I made this version of Kenyan pilau using goat meat during an Instagram takeover at the Black Foodie page. I aimed to showcase Kenyan cuisine and inspire others to try this simple, but flavorful recipe.
As a home cook living abroad, I always want to showcase the richness and abundance of Kenyan cuisine through fuss-free recipes. Little is known of the versatility of Kenyan cuisine, so in my own way, I am helping change the narrative. But most importantly, food is my language of love and a way in which I share my culture with my children.
Kenyan pilau comes in many versions – chicken, goat, beef or vegetables, for this version, I paired the pilau with goat meat. Rather than frying the meat first, I boil it until the meat is tender, then reserve the stock for boiling the rice.
Pilau uses a medley of fragrant spices, like whole cardamom, cloves, and cumin. This recipe’s various spices are a great testament to the different cultures fused into this dish. It’s a nice mix of Middle Eastern, Indian, and African traditions!
This meal is a must for any special occasion or event; for any large and important life celebration from marriages to funerals.
Tips for making a fail-free Kenyan pilau.
Do you struggle with getting your pilau recipe right?
Well, here are a few tips you might consider going forward:
??Use basmati rice, two-year aged where possible. Basmati or long-grained rice gives the best Pilau
??Oil – whether using ghee or vegetable oil, be generous with the quantity, at least 3 tablespoons for a cup of rice. The rice grains need the oil to help them separate.
??Soak the rice for at least 30 minutes, then rice it off until the water runs clear. This gets rids of all the extra starch that makes the rice lumpy.
??Use a 1:2 ratio, for one cup of rice, use two cups of water. This ratio works more of the time. Some types of rice grains call for a 1:4 ratio, but I use the 1:2.
??If using meat and/or potatoes, make sure they are halfway cooked before you add in the rice. The latter will cook faster, and you made end up with hard potatoes if you didn’t allow them to cook further before adding in the rice.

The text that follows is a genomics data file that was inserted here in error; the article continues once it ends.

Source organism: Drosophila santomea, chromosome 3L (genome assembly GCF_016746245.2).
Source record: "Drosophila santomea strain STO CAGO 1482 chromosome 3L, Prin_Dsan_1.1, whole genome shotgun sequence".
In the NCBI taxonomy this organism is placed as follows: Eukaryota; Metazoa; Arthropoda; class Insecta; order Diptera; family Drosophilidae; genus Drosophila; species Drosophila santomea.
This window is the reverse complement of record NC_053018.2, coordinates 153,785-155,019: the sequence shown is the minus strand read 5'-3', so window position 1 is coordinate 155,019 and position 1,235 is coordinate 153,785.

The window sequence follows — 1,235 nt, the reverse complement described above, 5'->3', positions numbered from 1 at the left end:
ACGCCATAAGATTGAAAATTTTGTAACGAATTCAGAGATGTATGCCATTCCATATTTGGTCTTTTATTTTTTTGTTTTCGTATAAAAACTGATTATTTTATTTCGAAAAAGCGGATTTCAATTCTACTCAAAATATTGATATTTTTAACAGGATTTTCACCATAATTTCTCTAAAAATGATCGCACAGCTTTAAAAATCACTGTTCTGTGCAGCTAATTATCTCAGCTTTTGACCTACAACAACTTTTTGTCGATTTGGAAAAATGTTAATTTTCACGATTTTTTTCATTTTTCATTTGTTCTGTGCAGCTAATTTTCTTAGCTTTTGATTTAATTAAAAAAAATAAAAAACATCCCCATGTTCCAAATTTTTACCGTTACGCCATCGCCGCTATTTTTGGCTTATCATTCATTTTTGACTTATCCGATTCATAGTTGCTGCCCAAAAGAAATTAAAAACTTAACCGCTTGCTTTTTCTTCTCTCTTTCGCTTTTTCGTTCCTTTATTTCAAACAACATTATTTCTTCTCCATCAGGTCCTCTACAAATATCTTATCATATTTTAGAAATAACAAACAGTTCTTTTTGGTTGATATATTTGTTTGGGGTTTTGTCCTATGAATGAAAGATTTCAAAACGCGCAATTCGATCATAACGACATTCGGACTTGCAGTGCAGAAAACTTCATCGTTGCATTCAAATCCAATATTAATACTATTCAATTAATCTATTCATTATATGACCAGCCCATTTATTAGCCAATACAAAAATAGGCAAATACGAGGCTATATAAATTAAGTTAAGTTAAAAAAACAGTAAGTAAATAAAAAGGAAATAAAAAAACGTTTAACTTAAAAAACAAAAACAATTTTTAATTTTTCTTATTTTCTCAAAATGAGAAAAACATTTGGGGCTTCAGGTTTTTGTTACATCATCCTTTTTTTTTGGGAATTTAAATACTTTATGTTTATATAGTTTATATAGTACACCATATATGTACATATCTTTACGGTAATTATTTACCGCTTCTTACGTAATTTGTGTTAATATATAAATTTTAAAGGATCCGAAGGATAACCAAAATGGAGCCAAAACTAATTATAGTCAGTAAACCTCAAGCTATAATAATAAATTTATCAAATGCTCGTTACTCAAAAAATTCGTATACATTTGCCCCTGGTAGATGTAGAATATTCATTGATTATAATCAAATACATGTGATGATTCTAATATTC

??I prefer using cold or lukewarm water, then I add in the rice, cook it on a high boil for 7 minutes, cover with a foil or kitchen towel, reduce the heat to the minimum and cook for another 15 minutes, then remove it from the stove and let it sit, covered for another 15minutes. Sealing in the moisture helps the rice elongate and become fluffy.
??Browning the onions gives pilau the natural brown colour. You don’t need to add soya to achieve this look!
??Last but not least, use whole spices where possible, don’t forget the salt!!
Any other tips you can think of?
Also, check out my tasty Fish recipe here.
• 500 grams goat meat, cut into bite size chunks (preboiled)
• 2 large onions, finely chopped.
• 2 cups of basmati rice
• 4 cups of water (or stock from the boiled meat)
• 3 tbsp. of ghee (or neutral tasting oil, except olive oil)
• 2 tbsp. ginger and garlic paste.
• 2 tbsp. coriander stems (save the leaves for garnishing)
For the Pilau masala
• 1 black cardamon (optional)
• 2 tbsp. cumin seeds
• 1 tsp. black peppercorns
• 7 green cardamom pods
• 6 cloves
• 1 savoury cinnamon stick
Spices for boiling the goat meat.
• 5 cloves of garlic
• 2 bay leaves
• 5 cloves
• 1 tbsp. of salt
More salt to taste.
• Rinse the goat meat off any excess blood. Pour 700ml of water into a large pot, the add the rinsed meat together with 5 cloves of garlic, 2 bay leaves, 5 cloves and 1 tablespoon of salt, cover with a tight-fitting lid and let it simmer for one hour.
• While the meat is boiling, wash, rinse, and soak two cups of rice in cold water for about 30 minutes.
• Once the goat meat is tender, remove and set it aside. Save the stock for later.
• Next heat a pan and roast the whole spices for two minutes, then grind them into a powder. Alternatively, you can cook the spices whole.
• Heat 3 tablespoons of ghee into a large pot on medium heat, then add the onions and fry them for 10 minutes, or until golden brown. Do not proceed before the onions are browned, as this set is crucial to the flavour and colour of the pilau.
• Add in the garlic and ginger paste, fry for two minutes, while stirring to prevent the mix from burning. Once the raw smell of garlic is gone, add the coriander stems and the ground spices, including the whole cinnamon stick.
• Onto this, add the meat along with the ground or whole pilau masala spices, add 1 teaspoon of salt, then mix well to combine and fry for 5 minutes until evenly browned.
• Drain and rinse the rice until the water is clear. Then add it into the goat mix, stirring gently until all the rice are coated with the meat and spices. Add 4 cups of the goat meat stock, then cover with a tight-fitting lid and boil on a high for 5 minutes.
• After this, seal the pot with a foil or kitchen cloth (or both) and once again cover with a tight-fitting lid, then turn the heat to the lowest setting and cook for 15 minutes.
• Remove the pot of the heat, do not lit the lid, instead set the pot aside for another 15 minutes for the pilau to continue cooking with the sealed in steam.
• Once the goat meat pilau is ready, uncover the pot and use a fork to fluff the rice.
• Serve while hot with kachumbari salad.
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